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Deltek pulse: Justice/public safety and homeland security July review

The most common terms appearing in justice/public safety and homeland security solicitations during July were fire alarm and alerting, and camera/surveillance. The below word cloud provides a visual interpretation of key-term frequency.

  • Number of public safety bids: 1,284
  • Top three states (by number of solicitations released):
  • California (117), Texas (113) and Pennsylvania (85) Keywords: fire alarm and alerting and camera/surveillance

Frequency of terms:

  •  Surveillance: 9 (two state; seven local)
  • Radio: 9 (three state; six local)
  • 911: 4 (one state; three local)

The below graph provides information on what types of entities released JPS solicitations in July

Trends

  •  July saw two very different trends when it came to solicitations, with both an influx of solicitation releases (especially toward the end of the month) and cancellations
  • Corrections technologies were popular in July with Florida, Georgia and Miami-Dade all releasing solicitations for inmate telephone systems. Massachusetts extended its current contract to give the state more time to review proposals
  • Next generation 911 projects were also widespread, with cities and counties of all sizes beginning work on NG911 projects, including releasing solicitations for consultants and systems, and awarding projects

Notable projects

  • In Sarasota County, Fla., a regional radio system project is moving forward quickly; an RFP for a consultant is expected to be released in early August
  • The Los Angeles County Sheriff’s Office released an RFP in late July for a multimodal biometric identification system that will replace the existing Los Angeles Fingerprint Identification System (LAFIS). This system will be used by the sheriff’s office and all other law enforcement agencies in the county
  • In late July, Minnesota released an RFP for a public safety wireless data network. The contractor will be expected to work with the division of emergency communications networks to develop a plan for the network to help the state obtain grant funding
  • The city of Palo Alto, Calif., released an RFP for a mobile audio visual replacement for the police department. The new equipment will be outfitted in 30 police cards and 14 fire apparatuses. The video feeds from this project will ultimately be placed on cloud-based servers for easy access for city personnel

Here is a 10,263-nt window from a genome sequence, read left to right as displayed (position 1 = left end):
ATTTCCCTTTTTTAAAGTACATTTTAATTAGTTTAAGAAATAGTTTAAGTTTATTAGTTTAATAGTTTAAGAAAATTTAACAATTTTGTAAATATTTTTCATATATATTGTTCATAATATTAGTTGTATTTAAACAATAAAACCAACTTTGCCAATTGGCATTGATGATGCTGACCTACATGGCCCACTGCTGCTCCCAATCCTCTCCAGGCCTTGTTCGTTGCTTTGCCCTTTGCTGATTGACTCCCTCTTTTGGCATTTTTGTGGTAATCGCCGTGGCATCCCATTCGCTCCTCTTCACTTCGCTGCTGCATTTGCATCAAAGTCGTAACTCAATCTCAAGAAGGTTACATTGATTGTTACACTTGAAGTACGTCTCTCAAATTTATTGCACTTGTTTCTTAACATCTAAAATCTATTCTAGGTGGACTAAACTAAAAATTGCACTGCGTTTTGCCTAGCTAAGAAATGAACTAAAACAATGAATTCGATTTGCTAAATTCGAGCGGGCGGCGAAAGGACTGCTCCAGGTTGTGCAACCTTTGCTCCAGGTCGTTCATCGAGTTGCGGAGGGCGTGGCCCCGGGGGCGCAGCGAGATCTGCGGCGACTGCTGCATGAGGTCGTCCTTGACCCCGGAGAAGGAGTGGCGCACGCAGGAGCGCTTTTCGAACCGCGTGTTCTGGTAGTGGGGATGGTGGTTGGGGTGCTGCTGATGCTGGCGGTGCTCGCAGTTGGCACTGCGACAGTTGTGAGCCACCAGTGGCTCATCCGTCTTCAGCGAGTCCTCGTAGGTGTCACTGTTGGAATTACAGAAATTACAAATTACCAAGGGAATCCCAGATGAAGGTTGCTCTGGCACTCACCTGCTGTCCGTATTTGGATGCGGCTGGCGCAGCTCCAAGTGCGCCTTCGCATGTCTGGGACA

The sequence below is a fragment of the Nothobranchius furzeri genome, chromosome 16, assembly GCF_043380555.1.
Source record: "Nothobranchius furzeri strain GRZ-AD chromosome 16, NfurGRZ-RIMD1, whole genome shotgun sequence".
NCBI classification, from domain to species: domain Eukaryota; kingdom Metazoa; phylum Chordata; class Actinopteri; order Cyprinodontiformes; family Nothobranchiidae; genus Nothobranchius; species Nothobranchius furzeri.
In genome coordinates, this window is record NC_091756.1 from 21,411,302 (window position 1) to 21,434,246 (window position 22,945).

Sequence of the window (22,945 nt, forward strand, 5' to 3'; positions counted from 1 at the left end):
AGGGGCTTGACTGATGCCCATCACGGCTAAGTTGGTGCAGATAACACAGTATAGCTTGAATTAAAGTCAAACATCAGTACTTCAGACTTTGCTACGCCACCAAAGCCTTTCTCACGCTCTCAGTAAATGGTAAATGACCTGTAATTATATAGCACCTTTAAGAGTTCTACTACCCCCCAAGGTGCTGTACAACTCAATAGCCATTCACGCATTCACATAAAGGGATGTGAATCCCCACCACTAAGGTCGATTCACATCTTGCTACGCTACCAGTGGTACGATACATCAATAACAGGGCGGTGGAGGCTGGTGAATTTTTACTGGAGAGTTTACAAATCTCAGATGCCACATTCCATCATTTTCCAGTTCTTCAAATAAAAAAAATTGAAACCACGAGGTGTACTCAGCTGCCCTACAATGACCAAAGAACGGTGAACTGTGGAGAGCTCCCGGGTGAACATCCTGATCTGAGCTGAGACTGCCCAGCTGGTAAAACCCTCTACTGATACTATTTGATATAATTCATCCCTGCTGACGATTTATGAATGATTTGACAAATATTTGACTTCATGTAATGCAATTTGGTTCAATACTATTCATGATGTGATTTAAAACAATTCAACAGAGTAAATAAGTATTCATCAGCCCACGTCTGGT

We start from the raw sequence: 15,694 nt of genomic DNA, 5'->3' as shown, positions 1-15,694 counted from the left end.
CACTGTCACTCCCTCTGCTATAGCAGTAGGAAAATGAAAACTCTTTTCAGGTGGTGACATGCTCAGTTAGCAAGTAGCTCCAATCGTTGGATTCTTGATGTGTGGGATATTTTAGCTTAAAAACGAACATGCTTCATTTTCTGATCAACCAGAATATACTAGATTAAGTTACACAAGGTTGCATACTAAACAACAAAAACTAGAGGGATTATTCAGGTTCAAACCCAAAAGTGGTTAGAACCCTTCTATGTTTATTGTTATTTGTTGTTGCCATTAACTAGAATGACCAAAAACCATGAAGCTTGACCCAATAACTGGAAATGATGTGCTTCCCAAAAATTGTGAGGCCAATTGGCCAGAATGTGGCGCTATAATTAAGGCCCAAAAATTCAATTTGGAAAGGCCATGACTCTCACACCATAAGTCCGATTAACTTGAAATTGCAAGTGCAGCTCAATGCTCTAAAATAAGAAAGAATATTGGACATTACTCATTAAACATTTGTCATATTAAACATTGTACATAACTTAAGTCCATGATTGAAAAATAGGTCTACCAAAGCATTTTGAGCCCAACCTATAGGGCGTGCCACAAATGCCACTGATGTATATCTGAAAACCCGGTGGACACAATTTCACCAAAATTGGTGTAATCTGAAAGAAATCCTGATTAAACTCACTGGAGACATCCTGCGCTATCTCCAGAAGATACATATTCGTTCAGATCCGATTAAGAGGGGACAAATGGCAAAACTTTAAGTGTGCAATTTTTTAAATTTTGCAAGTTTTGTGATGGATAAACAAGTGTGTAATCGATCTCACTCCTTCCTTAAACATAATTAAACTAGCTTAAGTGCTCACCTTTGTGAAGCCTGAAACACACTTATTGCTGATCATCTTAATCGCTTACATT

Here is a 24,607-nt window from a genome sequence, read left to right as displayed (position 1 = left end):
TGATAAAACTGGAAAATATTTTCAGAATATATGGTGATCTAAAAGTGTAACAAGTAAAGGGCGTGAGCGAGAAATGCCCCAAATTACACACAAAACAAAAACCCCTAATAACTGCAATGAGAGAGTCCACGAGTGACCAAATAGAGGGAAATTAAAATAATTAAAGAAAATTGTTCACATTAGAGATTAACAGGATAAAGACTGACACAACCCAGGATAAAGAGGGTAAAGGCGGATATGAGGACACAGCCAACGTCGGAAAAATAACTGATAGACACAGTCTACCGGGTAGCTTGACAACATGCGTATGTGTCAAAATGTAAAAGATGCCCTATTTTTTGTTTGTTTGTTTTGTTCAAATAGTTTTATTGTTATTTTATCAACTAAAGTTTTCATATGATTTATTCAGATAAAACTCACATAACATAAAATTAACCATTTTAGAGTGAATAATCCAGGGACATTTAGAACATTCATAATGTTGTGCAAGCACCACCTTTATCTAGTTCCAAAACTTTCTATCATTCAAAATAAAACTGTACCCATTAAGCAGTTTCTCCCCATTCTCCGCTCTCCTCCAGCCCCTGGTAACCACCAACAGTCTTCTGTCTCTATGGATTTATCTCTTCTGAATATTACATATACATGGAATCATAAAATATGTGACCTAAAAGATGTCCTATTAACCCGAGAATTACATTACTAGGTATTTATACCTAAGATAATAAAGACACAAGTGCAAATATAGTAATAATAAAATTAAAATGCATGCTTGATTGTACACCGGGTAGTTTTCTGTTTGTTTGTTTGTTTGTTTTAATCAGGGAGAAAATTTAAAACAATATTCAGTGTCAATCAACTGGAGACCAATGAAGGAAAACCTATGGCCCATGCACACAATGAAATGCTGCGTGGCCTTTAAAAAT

Analyst’s Take

As expected, states and localities with fiscal years starting July 1 were quite active in the procurement realm, with many releasing solicitations for long-awaited projects. This quick turn-around suggests that many entities had previously written solicitations and been through the approvals process; they were simply awaiting final funding approval before releasing an RFP. 

Likewise, many projects were canceled in July as funding was denied (yet again, in many cases) for projects not deemed essential at this time. Funding still remains the primary issue for agencies looking to pursue new projects, and many will have to seek grant funding to augment or replace government funds.

Vendors should pay particular attention to approved budgets for those entities they are interested in doing business in, as well as budget requests as it is likely that agencies denied funding this year will request again next year. 

 

Deltek Pulse: Justice/Public Safety and Homeland Security July review

The most common technologies and services procured across states and localities in July were consulting services for various technologies, fire alarm and alerting systems and surveillance and security systems. The word cloud below provides a visual interpretation of key-term frequency.

  • Consulting Services: 12 solicitations 
  • Fire Alarm or Alerting Systems: 11 solicitations 
  • Surveillance and security systems: 4 solicitations

While the start of a new fiscal year usually means a rush for states and localities to release RFPs after several dry months, this was not the case in July. Fiscal year 2013 started off slowly for most localities, with only a few releasing project solicitations, and even fewer releasing requests for information. Several statewide projects were also canceled for various reasons, though money was the main issue.